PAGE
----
In developing edTPA, experienced teachers and university faculty examined the Common Core State Standards (CCSS) and Next Generation Science Standards (NGSS) as well as state content standards and national subject matter organizations standards—and the teaching practices necessary to support students to master them. The kinds of learning edTPA requires candidates to teach to, and analyze in their teaching, are consistent with the CCSS goals and principles in math and English language arts, NGSS goals and principles for science, and state and subject matter organization “college and career ready” expectations.
edTPA draws from experience gained over a 25-year history developing performance-based assessments of teaching, including the National Board for Professional Teaching Standards assessment of accomplished teachers. The three tasks embedded in edTPA—Planning, Instruction and Assessment—are closely aligned with the concepts of the 2013 Charlotte Danielson Framework for Teacher Evaluation Instrument as well as the 2013 Marzano Teacher Evaluation Model.
University programs must teach candidates the way they will be expected to teach when they enter the classroom. edTPA requires teacher preparation programs to prepare students to be college and career ready through project-based learning and inquiry, be competent in academic language and develop deep subject matter understandings.
edTPA is a subject-specific assessment that includes versions for 27 teaching fields. Aspiring teachers must prepare a portfolio of materials during their student teaching clinical experience. edTPA requires aspiring teachers to demonstrate readiness to teach through lesson plans designed to support their students’ strengths and needs; engage real students in ambitious learning; analyze whether their students are learning, and adjust their instruction to become more effective.
Teacher candidates submit unedited video recordings of themselves at work in a real classroom as part of a portfolio that is scored by highly trained educators. edTPA builds on decades of teacher performance assessment development and research regarding teaching skills and practices that improve student learning – including the foundational work of the National Board for Professional Teaching Standards.
It simply means that everyone who is engaged in this assessment process learns something; that this is a continuous learning process. Schools, candidates, licensure boards, policy makers, everyone. For example:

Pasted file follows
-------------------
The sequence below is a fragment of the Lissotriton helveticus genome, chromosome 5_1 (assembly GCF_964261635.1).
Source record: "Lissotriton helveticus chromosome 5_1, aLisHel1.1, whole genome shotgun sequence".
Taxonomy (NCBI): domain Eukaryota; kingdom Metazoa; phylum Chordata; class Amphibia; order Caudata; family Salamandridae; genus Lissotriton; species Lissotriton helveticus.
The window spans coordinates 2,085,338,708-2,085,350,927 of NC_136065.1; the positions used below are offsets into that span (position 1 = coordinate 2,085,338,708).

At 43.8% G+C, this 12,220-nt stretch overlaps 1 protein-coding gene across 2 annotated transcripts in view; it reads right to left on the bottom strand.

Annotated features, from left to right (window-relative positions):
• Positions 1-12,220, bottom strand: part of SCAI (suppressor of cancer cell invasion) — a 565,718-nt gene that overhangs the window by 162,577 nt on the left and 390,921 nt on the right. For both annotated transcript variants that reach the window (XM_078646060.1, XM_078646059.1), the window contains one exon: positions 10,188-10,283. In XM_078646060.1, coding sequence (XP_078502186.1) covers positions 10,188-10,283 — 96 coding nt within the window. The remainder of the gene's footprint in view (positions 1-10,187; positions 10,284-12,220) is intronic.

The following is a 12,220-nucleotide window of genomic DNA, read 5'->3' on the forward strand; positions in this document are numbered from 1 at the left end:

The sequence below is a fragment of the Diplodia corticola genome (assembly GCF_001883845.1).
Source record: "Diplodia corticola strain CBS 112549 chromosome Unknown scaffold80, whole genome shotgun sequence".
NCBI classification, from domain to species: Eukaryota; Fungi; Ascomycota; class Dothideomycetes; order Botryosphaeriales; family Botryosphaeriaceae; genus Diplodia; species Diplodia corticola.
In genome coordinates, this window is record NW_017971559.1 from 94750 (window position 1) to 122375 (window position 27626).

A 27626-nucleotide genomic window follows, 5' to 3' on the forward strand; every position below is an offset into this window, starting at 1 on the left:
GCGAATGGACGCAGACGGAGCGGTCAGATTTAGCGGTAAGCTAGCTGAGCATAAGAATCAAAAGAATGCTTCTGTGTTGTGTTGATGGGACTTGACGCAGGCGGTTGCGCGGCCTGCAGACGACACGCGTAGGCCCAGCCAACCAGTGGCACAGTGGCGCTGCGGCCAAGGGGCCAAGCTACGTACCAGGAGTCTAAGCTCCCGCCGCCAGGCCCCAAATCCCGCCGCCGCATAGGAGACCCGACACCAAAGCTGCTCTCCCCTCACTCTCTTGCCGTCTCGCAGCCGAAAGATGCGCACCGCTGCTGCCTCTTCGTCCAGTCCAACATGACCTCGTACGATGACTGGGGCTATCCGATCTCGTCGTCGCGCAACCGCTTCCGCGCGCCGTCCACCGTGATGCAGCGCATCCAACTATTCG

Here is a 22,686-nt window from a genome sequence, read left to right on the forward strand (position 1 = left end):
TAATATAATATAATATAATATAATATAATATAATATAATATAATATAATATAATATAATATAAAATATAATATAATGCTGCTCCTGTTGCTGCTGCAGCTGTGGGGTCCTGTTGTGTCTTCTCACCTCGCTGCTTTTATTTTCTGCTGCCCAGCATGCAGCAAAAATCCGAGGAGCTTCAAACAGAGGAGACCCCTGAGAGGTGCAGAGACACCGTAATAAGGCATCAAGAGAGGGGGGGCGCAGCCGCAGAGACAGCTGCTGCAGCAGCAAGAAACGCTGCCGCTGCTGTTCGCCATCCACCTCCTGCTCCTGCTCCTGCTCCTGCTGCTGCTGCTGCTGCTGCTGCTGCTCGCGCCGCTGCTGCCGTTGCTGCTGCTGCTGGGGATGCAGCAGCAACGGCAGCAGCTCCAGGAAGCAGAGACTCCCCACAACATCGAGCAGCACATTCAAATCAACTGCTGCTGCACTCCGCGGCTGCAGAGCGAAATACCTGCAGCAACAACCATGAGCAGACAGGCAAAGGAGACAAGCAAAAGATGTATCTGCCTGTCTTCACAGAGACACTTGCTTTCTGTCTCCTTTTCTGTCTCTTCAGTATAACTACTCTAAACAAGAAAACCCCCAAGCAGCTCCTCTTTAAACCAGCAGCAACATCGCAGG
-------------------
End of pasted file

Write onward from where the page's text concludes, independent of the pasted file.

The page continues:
No. Teacher educators in states that use edTPA will continue to observe and assess their students, and design their program and coursework as they always have. edTPA was not designed to take the place of faculty observation. Indeed, faculty observation is critical to the success of the implementation of a multiple-measures assessment system. Faculty observations, along with assessments embedded across the preparation curriculum, ensure candidates gain the skills and knowledge to demonstrate their readiness for the classroom. Well-prepared candidates with the dispositions to teach are expected to perform well on their capstone assessment: edTPA.
edTPA offers many benefits for teacher preparation programs, including:
edTPA provides state agencies, including state standards boards and commissions, with a new performance-based assessment for teacher licensure and certification. States can use edTPA results as a key indicator for granting an initial license to teacher candidates regardless of the path they take to teaching. Benefits to states include:
The following subjects are available for assessment under edTPA:
* Not applicable to WA.
+ The Elementary Education handbook has Elementary Literacy and Elementary Mathematics components.
Research has been completed to indicate the strength of assessments similar to edTPA (more available on the resource tab of this web site). Several of these studies can be read at the links below:
2013 edTPA Field Test Summary Report
SCALE’s position on predictive validity studies
edTPA Annotated Bibliography
Several studies have also validated the impact that National Board Certification has on student achievement and teacher effectiveness, including:
Stanford University faculty and staff at the Stanford Center for Assessment, Learning and Equity (SCALE) developed edTPA. They received substantive advice and feedback from teachers and teacher educators and drew on more than 25 years of experience in developing performance-based assessments including the National Board for Professional Teaching Standards (NBPTS), the Interstate Teacher Assessment and Support Consortium (InTASC) Standards and the Performance Assessment for California Teachers (PACT). A national design team of teacher educators has informed the work since 2009 and individual subject-specific design teams were convened to develop the handbooks for each of the 27 teaching fields. Design team members included subject-matter organization representatives from higher education and P-12.